Our friend Ranger Ben of the NPS showed up while we were there. We had speculated earlier about what he might think. We didn’t want to step on his toes as he and everyone else had put a lot of effort into setting up the flags. We didn’t want to do something that would be seen as disrespectful to the sacrifices of the soldiers or the sensitivities of anyone involved. Ben mentioned that it is American Memorial Day but he generally seemed to agree when I posited that war was tragic no matter who was fighting or dying.
We ran into some of our other friends at the park who stopped to see the flags and walk their dog. One of them is a veteran from the more recent wars in the Middle East and was excited about our addition to the exhibit. He talked later about his experience with war and how long it has taken him to realize “the enemy” he had learned to hate were just people like him, with hopes and dreams of their own.
Jackie was meeting a friend and had to leave. I stayed and hiked up to the park overlook to take in the whole display and shoot some more pictures. I could see people stopping to look at the Japanese flag from the top. I took a few pictures and then came back down to try to get some face shots of people reacting to the one Japanese flag. Unfortunately, between the time I left the top of the overlook and the time I got back to the flag display, someone had removed the Japanese flag and the signs. I was disappointed that I missed it. I really wished I could have seen who removed the flag and maybe gotten a picture. I wondered who had decided it needed to go and what their motivation might be. I sort of assume it was one of the park rangers and their reason was just that it wasn’t part of the planned display and didn’t fit well with their posted narrative. I was a little disappointed, mostly that I hadn’t been there to see it come down, but not upset. I looked around and noticed a trash can nearby and decided to check. I lifted the lid and found the flag neatly rolled up with the two sheets of paper placed inside. They weren’t balled up or ripped, just placed in the trash can. I pulled them out and left the park.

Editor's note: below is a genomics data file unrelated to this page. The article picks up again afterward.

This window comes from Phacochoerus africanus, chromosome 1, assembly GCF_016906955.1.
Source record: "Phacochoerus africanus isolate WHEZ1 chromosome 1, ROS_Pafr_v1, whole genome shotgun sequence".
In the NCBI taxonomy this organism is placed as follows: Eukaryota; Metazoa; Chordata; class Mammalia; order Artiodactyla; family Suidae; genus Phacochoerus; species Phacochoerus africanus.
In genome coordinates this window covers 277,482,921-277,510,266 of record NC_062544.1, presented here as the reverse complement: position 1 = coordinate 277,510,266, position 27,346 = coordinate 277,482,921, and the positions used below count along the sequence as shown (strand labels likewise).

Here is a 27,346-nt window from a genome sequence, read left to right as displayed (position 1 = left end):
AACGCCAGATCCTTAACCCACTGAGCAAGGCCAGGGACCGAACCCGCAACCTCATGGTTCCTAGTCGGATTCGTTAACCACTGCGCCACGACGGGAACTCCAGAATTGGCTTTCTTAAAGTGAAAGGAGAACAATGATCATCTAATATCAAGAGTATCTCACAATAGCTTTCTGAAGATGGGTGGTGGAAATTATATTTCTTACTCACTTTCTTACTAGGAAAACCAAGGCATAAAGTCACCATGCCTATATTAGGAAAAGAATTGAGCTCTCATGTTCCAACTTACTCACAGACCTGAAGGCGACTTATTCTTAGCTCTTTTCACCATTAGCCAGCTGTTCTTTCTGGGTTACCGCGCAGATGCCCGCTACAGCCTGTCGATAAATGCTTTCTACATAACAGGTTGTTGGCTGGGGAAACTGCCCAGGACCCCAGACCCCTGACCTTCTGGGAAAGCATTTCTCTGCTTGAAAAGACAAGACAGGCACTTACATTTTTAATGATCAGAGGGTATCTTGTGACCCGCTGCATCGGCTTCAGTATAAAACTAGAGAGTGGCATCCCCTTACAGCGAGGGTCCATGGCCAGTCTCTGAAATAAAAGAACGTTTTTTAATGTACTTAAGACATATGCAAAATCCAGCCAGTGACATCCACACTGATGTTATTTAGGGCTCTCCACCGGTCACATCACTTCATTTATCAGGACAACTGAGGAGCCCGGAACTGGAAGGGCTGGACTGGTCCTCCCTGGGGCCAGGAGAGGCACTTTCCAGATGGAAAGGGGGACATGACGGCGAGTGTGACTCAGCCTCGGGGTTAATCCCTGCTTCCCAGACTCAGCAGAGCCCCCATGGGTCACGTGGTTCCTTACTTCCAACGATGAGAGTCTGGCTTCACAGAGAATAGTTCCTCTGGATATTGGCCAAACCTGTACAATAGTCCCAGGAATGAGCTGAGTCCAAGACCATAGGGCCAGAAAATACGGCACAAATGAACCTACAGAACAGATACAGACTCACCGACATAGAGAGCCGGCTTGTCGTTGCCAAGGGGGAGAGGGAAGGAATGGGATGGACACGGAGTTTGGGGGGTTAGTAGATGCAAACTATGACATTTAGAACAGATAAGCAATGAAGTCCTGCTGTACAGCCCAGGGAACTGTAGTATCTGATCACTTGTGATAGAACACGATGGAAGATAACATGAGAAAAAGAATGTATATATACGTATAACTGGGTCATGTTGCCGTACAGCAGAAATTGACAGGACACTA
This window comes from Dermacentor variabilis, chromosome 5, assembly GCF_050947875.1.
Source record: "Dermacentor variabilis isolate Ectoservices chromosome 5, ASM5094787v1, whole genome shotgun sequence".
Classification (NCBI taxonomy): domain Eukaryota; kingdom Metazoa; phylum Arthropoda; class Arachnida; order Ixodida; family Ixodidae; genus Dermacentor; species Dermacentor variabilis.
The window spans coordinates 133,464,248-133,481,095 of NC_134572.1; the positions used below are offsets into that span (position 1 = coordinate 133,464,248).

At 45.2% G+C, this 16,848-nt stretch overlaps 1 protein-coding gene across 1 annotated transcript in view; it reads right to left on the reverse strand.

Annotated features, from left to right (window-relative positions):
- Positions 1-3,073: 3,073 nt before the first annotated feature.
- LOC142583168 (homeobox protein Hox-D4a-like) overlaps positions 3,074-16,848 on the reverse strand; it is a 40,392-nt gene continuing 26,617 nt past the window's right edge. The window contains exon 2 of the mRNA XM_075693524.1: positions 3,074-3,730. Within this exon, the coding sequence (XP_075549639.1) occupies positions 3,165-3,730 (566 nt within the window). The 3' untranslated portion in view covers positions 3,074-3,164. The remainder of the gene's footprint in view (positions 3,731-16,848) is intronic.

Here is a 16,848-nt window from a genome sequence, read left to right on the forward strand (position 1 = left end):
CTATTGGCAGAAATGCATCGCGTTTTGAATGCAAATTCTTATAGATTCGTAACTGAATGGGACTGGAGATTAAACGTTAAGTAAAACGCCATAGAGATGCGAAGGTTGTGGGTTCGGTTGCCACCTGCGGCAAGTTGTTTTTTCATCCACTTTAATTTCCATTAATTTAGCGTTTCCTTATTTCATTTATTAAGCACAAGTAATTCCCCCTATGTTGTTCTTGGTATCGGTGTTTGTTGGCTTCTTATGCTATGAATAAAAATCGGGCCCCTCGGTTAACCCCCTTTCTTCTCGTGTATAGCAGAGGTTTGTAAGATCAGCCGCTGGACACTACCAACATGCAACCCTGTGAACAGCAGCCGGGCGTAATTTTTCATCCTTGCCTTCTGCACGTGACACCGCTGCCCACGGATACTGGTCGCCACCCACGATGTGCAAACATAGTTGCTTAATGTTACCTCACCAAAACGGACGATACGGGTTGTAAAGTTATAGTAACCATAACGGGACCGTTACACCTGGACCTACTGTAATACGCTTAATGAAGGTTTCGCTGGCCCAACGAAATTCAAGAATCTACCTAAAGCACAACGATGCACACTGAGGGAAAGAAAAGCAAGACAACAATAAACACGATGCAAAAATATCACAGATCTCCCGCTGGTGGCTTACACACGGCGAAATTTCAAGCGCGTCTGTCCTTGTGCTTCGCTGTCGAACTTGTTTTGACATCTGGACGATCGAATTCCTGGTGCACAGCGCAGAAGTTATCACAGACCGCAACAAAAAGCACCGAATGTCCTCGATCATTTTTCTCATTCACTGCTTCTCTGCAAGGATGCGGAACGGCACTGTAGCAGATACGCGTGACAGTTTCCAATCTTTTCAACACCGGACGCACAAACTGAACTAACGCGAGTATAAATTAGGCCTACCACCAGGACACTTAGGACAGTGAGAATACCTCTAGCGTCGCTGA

I called Jackie to see what she wanted to do for dinner. She immediately asked if our flag was still there. I hesitated before I told her that it had been taken down and I hadn’t seen whodunnit. She was more upset than I was, mostly because she didn’t want someone to take it down out of fear of offending someone else (as opposed to removing it because of their own feelings that it evoked.) She really wanted people to see the flag and think about all the people who died rather than just the Americans. Before I arrived with the paper and sharpies, Jackie sat taking in the display, Japanese flag in hand. A woman came up and asked if she was trying to commemorate all the people who died on Guam. Jackie said, yes. She asked, “Don’t the flags represent people who died from Guam in all the wars?” Jackie explained that the flags were for American servicemen and civilians who died on Guam during WWII. The woman commented that it is American Memorial Day but she could see where Jackie was coming from. Jackie said she felt like the exhibit was very moving and all these people’s lives were worth respecting and honoring but so were the six times as many Japanese lives that were lost. The woman agreed and said, “Back then we didn’t care about the Japanese, but now they come to Guam as tourists.” She added, “Funny how the world changes.” Jackie wondered if the world has changed as much as we to think.
I don’t know if we really fit into the category of provocateurs but I hope we helped illustrate the tragedy of war and got people to think about it in a way they might not have otherwise. I don’t think Memorial Day should be about good guys and bad guys. I don’t really feel the zeal anymore of celebrating a nationalistic narrative of heroes and enemies and victories over our evil foes. I think we should put our energies into honoring the dead and preventing more tragic deaths by avoiding senseless wars.